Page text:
stated an editorial in the Newcastle Herald. (Newcastle is Australia's largest coal export port).

companies + markets

Chinese developers of Pakistan coal plants demand better returns: A National Electric Power Regulatory Authority (Nepra) official has revealed that the Pakistan government is pressing the energy regulator to approve a 30% increase in the up-front tariff for coal-fired plant to appease Chinese proponents. This is despite Nepra offering a tariff to ensure a twenty per cent return for plants based on local coal and seventeen per cent for those based on imported coal. (Dawn)

Coal India considers investment options: Coal India has confirmed that it is considering possible investments in seven coal projects in Australia and Indonesia. Coal India has received a proposal from Rio Tinto, which has mothballed several projects in Australia. “There are a certain number of Indian firms as well who have approached us for their assets in Indonesia and Australia,” said a Coal India executive. (LiveMint)

Falling coal demand hits Mongolia: In its latest economic assessment of the Asian region the Asian Development Bank has noted that coal exports from Mongolia to China “plummeted by 40.7% owing to abundant coal supplies in the PRC [China] and growing competition from other major coal-exporting countries.” The bank also noted that Mongolia is “highly vulnerable” to the changes in the economic structure and environmental policies in China. (Asian Development Bank)
North Korea opens new port for Russian coal: The government-owned Russian Railways has announced that it has commenced exports of Siberian coal through the North Korean port of Rajin which remains ice-free during winter. The new port is designed to cater for approximately four million tonnes a year in exports to the Asian market. The two other Russian coal ports at Vostochny and Vanino are both operating at capacity. (Moscow Times)

Sumitomo funds Burma power project: As part of a push of Japanese heavy engineering companies into the Asian power sector Sumitomo Mitsui Banking have agreed to loan US$2.5 billion for the construction of 1280 megawatt (MW) coal plant in Yangon, Burma which has been proposed by the Thai  engineering firm Toyo-Thai Corporation Public Company. (Nikkei)

US met coal producer files for bankruptcy: The US Central Appalachian and the Illinois Basin coal producer, James River Coal (JRC), which produced 9 million tonnes from 27 mines, has filed for bankruptcy protection while it restructures its business. In a media release announcing the bankruptcy, JRC’s Chairman and Chief Executive Officer, Peter T. Socha, noted that while some of the changes in the US coal market were cyclical others “are more permanent.” (James River Coal)

“Their [the US coal industry’s] influence may be only casually related to the number of people who are in the industry,”

said Ross Baker, a professor of political science at Rutgers University in New Jersey.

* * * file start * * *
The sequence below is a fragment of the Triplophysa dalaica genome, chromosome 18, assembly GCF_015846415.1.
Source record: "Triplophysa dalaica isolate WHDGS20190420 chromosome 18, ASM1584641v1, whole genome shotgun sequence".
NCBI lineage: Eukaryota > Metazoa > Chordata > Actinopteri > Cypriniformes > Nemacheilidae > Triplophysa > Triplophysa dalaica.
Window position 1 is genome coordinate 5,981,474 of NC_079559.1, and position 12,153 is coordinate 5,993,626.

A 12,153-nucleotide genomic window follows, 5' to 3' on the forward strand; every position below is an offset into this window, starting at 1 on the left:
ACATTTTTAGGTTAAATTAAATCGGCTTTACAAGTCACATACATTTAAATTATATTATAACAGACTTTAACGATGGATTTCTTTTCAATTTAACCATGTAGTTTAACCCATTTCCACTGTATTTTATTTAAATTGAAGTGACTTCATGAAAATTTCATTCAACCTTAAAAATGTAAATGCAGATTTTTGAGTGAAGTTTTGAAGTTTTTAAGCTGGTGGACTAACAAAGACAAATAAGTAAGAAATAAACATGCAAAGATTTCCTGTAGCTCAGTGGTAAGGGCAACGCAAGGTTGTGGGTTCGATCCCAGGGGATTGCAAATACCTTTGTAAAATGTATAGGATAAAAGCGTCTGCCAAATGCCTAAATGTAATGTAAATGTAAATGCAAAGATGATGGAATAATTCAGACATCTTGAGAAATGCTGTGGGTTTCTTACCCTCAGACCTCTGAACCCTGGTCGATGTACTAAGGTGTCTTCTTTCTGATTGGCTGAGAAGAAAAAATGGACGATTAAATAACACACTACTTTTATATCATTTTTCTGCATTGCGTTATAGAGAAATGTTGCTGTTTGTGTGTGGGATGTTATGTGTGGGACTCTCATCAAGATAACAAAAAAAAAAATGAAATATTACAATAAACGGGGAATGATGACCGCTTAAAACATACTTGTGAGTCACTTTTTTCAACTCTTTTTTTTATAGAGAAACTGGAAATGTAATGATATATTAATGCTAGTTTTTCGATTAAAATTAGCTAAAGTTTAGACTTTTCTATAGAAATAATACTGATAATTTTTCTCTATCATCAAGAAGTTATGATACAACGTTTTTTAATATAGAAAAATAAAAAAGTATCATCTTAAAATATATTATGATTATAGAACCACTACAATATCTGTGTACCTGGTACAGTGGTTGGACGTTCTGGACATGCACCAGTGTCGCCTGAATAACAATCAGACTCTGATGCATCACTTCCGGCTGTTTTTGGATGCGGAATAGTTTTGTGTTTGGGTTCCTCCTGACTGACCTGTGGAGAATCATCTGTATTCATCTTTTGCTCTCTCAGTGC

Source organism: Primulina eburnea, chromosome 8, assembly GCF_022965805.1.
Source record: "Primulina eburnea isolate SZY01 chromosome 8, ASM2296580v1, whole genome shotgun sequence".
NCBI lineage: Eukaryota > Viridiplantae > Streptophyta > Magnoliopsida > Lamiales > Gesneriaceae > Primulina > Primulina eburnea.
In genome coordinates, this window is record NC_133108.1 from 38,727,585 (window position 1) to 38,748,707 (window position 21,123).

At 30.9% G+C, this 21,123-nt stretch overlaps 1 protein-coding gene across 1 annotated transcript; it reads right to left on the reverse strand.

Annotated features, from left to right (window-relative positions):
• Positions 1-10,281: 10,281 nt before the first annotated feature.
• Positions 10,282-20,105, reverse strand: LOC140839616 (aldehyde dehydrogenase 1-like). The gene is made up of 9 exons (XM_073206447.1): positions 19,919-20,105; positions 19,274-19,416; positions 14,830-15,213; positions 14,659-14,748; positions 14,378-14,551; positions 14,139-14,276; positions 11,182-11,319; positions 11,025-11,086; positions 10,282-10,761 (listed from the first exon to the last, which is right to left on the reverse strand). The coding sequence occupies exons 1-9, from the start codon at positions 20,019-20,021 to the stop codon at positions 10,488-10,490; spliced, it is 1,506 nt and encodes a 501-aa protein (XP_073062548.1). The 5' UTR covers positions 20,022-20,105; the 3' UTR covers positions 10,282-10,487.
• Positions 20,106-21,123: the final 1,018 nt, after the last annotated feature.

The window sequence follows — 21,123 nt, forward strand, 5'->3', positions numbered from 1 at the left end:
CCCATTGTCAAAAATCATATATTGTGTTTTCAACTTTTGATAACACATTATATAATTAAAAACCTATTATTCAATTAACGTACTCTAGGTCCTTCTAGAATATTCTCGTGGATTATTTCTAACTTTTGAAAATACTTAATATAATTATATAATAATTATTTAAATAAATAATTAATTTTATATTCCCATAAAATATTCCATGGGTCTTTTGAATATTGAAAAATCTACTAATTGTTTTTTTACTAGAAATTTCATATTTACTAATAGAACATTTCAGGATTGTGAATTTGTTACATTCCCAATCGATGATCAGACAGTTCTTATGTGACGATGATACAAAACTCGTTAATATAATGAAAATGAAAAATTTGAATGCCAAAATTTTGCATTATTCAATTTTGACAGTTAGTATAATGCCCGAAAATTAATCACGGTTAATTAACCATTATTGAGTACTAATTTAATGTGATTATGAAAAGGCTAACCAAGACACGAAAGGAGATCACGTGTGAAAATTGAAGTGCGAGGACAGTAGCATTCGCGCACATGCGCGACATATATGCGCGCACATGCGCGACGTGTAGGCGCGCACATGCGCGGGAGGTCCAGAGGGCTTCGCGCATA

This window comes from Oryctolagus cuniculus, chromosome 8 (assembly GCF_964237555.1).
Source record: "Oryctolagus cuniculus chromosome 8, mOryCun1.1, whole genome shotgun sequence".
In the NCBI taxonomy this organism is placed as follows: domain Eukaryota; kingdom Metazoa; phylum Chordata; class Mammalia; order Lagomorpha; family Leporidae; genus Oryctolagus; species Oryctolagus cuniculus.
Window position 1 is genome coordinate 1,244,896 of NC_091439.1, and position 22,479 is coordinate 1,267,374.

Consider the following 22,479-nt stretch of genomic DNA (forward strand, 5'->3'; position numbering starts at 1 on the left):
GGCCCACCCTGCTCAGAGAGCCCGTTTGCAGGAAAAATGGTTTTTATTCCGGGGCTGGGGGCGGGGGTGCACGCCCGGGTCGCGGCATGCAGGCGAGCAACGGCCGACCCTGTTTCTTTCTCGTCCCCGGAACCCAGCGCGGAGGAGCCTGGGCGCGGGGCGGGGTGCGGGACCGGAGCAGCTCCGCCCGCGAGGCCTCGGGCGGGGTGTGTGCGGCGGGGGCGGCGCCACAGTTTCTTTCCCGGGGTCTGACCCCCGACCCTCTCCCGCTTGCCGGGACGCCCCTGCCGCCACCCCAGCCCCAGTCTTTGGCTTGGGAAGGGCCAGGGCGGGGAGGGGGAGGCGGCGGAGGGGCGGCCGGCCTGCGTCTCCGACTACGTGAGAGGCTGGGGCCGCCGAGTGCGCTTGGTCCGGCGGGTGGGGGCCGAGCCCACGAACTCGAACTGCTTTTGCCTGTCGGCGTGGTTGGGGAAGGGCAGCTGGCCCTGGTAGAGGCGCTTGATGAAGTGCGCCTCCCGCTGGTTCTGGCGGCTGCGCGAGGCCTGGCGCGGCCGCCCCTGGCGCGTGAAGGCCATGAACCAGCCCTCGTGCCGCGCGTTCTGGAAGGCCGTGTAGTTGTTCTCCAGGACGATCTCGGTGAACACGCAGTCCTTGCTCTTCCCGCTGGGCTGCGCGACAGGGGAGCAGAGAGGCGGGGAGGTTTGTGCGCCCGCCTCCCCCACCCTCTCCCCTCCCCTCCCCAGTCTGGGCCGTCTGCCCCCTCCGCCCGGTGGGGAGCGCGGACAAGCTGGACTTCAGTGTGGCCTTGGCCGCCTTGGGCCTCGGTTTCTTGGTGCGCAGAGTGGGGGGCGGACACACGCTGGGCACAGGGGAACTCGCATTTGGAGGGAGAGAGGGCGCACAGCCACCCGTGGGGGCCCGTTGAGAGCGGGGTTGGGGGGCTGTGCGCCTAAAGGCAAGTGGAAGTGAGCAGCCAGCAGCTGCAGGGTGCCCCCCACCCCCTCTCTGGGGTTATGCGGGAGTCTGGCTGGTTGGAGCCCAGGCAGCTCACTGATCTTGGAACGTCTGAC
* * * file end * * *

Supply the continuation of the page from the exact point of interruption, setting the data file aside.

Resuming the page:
Does the Kosovo Power Project’s Proposed Forced Displacement of Kosovars Comply with International Involuntary Resettlement Standards? Kosovo Civil Society Consortium for Sustainable Development, February 2014. (Pdf)

As World Bank consideration nears of the proposed 600MW lignite-fired Kosovo Power Project, this report finds the proposed involuntarily displacement of more than 7000 people for the mine does not comply with the World Bank’s policies on resettlement.

“Is coal really on the rise in Europe?”, Thomson Reuters Foundation, April 7, 2014.

The founder of UK-based Solar Century and chairman of Carbon Tracker, Jeremy Leggett, provides a detailed rebuttal of the myth that coal power is set for a rebound in Europe.

“Save the Hunter Valley”, Hunter Thoroughbred Breeders Association, April 2014. (Video)

This powerful 4-minute video was released as a part of a campaign by a coalition of horsebreeders and wineries against the expansion of the coal industry in the Hunter Valley in New South Wales.

Suggested Tweet: Powerful video of NSW horsebreeders and wineries campaign against more #coal mines http://bit.ly/Q2tr3F #nswpol #auspol

take action

Take Action on Tata Mundra

On April 13 the final version of the Intergovernmental Panel on Climate Change's (IPCC) 5th assessment report on mitigation will be released. Ahead of this the Reclaim Power coalition is seeking to highlight the 'climate killing' 4000 MW Tata Mundra project in India as an example of the health, economic and environmental problems with coal. The coalition is asking supporters to do one of the following:

* Sign the petition urging the World Bank to act on the findings of the investigation into Tata Mundra by 10th April. The petition will be hand-delivered to the President of the World Bank on 11th April; and

* Take a photo by 11th April with people from your organisationand/or networks with a placard/banner denouncing the Tata Mundra project and send it to your local newspapers and to Marco or Alex who will put it on the Reclaim Power website and display it in Berlin. (Suggested placards are listed here).

* Tweet on 13th April using these sample tweets:

@IPCC_CH IPCC says Tata Mundra must stop #ReclaimPower

No dirty energy, No #falsesolutions, No Tata Mundra #ReclaimPower

CoalWire is a weekly bulletin of coal-related news published by CoalSwarm. Please send material which you think should be included or suggestions for features to editor@coalwire.org